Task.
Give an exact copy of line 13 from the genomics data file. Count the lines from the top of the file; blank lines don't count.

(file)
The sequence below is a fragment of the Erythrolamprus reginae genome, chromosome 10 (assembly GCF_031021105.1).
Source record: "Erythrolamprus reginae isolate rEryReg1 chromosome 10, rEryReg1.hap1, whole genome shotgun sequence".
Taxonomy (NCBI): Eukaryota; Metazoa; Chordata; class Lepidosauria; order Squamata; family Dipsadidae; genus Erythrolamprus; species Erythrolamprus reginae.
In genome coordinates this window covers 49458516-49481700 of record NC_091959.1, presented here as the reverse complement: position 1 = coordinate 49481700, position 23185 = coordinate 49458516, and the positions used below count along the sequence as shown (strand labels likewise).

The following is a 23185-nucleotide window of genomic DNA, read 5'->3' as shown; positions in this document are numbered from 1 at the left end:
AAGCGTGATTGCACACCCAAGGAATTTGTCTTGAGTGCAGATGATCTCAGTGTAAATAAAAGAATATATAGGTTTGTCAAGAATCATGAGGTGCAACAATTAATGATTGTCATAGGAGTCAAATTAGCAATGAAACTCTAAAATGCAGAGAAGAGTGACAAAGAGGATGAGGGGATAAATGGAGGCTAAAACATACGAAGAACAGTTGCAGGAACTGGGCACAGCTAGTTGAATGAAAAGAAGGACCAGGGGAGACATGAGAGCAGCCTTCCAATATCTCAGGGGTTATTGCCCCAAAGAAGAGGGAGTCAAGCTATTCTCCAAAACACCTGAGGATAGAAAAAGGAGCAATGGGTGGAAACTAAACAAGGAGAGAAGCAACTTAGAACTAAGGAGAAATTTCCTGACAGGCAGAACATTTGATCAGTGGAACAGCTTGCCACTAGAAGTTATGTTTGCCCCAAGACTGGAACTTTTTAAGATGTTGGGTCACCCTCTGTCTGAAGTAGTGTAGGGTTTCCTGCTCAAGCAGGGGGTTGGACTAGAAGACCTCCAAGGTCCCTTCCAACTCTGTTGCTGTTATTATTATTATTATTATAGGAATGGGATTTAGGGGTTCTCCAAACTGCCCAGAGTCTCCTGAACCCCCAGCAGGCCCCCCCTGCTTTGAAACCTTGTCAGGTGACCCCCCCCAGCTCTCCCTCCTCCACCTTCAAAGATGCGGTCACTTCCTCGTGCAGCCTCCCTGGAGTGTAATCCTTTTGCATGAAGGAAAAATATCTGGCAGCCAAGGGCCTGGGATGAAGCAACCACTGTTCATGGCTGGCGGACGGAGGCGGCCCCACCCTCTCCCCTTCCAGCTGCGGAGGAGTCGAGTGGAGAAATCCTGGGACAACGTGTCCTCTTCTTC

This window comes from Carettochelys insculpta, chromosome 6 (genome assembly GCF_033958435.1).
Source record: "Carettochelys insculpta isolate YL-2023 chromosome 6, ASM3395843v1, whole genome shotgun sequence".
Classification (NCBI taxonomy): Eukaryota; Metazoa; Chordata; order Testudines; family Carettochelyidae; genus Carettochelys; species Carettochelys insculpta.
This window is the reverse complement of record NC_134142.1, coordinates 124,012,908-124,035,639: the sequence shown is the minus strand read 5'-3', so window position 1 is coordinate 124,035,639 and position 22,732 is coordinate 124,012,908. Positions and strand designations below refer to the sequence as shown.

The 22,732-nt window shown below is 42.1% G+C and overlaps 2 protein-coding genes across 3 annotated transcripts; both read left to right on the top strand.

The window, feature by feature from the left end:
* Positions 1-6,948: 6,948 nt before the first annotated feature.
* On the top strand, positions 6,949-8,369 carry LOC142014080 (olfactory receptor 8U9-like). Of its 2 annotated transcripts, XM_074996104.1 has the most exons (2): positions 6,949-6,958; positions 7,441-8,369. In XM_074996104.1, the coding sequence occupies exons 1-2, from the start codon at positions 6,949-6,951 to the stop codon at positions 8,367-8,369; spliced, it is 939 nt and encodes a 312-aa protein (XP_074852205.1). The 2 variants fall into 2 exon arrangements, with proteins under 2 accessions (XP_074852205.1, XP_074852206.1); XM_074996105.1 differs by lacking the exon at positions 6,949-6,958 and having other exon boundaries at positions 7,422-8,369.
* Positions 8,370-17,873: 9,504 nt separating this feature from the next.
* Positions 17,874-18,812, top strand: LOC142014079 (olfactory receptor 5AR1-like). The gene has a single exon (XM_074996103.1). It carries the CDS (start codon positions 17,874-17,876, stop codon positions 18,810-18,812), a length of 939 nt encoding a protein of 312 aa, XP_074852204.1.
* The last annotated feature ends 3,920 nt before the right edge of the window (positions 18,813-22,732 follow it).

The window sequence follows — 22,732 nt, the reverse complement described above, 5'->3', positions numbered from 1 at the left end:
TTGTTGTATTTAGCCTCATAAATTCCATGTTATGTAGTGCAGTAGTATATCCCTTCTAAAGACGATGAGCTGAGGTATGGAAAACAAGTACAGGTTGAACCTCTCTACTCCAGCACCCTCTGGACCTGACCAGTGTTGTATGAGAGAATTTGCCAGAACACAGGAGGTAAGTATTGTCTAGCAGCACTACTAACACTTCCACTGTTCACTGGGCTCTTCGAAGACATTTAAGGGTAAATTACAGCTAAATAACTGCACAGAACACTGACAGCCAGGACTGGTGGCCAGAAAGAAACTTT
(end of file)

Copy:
* Positions 1-6,948: 6,948 nt before the first annotated feature.